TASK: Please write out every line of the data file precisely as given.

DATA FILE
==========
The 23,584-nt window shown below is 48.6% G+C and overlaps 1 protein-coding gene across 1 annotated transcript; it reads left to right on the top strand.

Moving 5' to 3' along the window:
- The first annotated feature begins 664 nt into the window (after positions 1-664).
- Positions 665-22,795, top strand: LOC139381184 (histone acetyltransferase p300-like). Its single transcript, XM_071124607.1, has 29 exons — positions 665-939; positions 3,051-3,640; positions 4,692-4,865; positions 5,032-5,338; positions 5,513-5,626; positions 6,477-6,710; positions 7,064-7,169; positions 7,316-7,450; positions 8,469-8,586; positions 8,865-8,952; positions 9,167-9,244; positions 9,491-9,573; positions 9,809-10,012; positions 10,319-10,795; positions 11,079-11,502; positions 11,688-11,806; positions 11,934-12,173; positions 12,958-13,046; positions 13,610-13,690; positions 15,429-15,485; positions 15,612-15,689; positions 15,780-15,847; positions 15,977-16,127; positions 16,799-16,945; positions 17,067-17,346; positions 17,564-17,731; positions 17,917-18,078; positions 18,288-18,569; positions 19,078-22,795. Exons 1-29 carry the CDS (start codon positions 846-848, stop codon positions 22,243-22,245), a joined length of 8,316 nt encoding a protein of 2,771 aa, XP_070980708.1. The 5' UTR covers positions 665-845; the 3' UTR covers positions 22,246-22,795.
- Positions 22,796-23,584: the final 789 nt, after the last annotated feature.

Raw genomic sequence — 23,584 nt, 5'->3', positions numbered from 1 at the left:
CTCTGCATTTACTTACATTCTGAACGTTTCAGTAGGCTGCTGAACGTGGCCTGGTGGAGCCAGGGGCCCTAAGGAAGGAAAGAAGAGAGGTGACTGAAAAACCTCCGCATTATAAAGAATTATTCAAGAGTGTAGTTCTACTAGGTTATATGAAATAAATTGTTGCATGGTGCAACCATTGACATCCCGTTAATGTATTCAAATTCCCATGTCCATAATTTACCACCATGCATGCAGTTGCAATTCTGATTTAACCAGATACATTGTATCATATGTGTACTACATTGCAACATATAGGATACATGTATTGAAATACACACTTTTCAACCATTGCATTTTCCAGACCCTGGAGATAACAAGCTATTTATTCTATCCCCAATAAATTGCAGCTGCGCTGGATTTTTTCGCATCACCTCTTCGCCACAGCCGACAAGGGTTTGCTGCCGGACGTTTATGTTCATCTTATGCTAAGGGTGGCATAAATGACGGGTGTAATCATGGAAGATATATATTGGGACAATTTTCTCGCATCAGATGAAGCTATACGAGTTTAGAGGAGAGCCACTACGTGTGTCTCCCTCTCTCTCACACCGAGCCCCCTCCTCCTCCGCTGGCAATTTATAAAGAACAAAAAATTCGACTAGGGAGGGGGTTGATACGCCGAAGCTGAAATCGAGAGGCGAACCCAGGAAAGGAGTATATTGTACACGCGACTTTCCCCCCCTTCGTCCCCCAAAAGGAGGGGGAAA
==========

The 23,584-nt window shown below is 48.6% G+C and overlaps 1 protein-coding gene across 1 annotated transcript; it reads left to right on the top strand.

Moving 5' to 3' along the window:
- The first annotated feature begins 664 nt into the window (after positions 1-664).
- Positions 665-22,795, top strand: LOC139381184 (histone acetyltransferase p300-like). Its single transcript, XM_071124607.1, has 29 exons — positions 665-939; positions 3,051-3,640; positions 4,692-4,865; positions 5,032-5,338; positions 5,513-5,626; positions 6,477-6,710; positions 7,064-7,169; positions 7,316-7,450; positions 8,469-8,586; positions 8,865-8,952; positions 9,167-9,244; positions 9,491-9,573; positions 9,809-10,012; positions 10,319-10,795; positions 11,079-11,502; positions 11,688-11,806; positions 11,934-12,173; positions 12,958-13,046; positions 13,610-13,690; positions 15,429-15,485; positions 15,612-15,689; positions 15,780-15,847; positions 15,977-16,127; positions 16,799-16,945; positions 17,067-17,346; positions 17,564-17,731; positions 17,917-18,078; positions 18,288-18,569; positions 19,078-22,795. Exons 1-29 carry the CDS (start codon positions 846-848, stop codon positions 22,243-22,245), a joined length of 8,316 nt encoding a protein of 2,771 aa, XP_070980708.1. The 5' UTR covers positions 665-845; the 3' UTR covers positions 22,246-22,795.
- Positions 22,796-23,584: the final 789 nt, after the last annotated feature.

Raw genomic sequence — 23,584 nt, 5'->3', positions numbered from 1 at the left:
CTCTGCATTTACTTACATTCTGAACGTTTCAGTAGGCTGCTGAACGTGGCCTGGTGGAGCCAGGGGCCCTAAGGAAGGAAAGAAGAGAGGTGACTGAAAAACCTCCGCATTATAAAGAATTATTCAAGAGTGTAGTTCTACTAGGTTATATGAAATAAATTGTTGCATGGTGCAACCATTGACATCCCGTTAATGTATTCAAATTCCCATGTCCATAATTTACCACCATGCATGCAGTTGCAATTCTGATTTAACCAGATACATTGTATCATATGTGTACTACATTGCAACATATAGGATACATGTATTGAAATACACACTTTTCAACCATTGCATTTTCCAGACCCTGGAGATAACAAGCTATTTATTCTATCCCCAATAAATTGCAGCTGCGCTGGATTTTTTCGCATCACCTCTTCGCCACAGCCGACAAGGGTTTGCTGCCGGACGTTTATGTTCATCTTATGCTAAGGGTGGCATAAATGACGGGTGTAATCATGGAAGATATATATTGGGACAATTTTCTCGCATCAGATGAAGCTATACGAGTTTAGAGGAGAGCCACTACGTGTGTCTCCCTCTCTCTCACACCGAGCCCCCTCCTCCTCCGCTGGCAATTTATAAAGAACAAAAAATTCGACTAGGGAGGGGGTTGATACGCCGAAGCTGAAATCGAGAGGCGAACCCAGGAAAGGAGTATATTGTACACGCGACTTTCCCCCCCTTCGTCCCCCAAAAGGAGGGGGAAA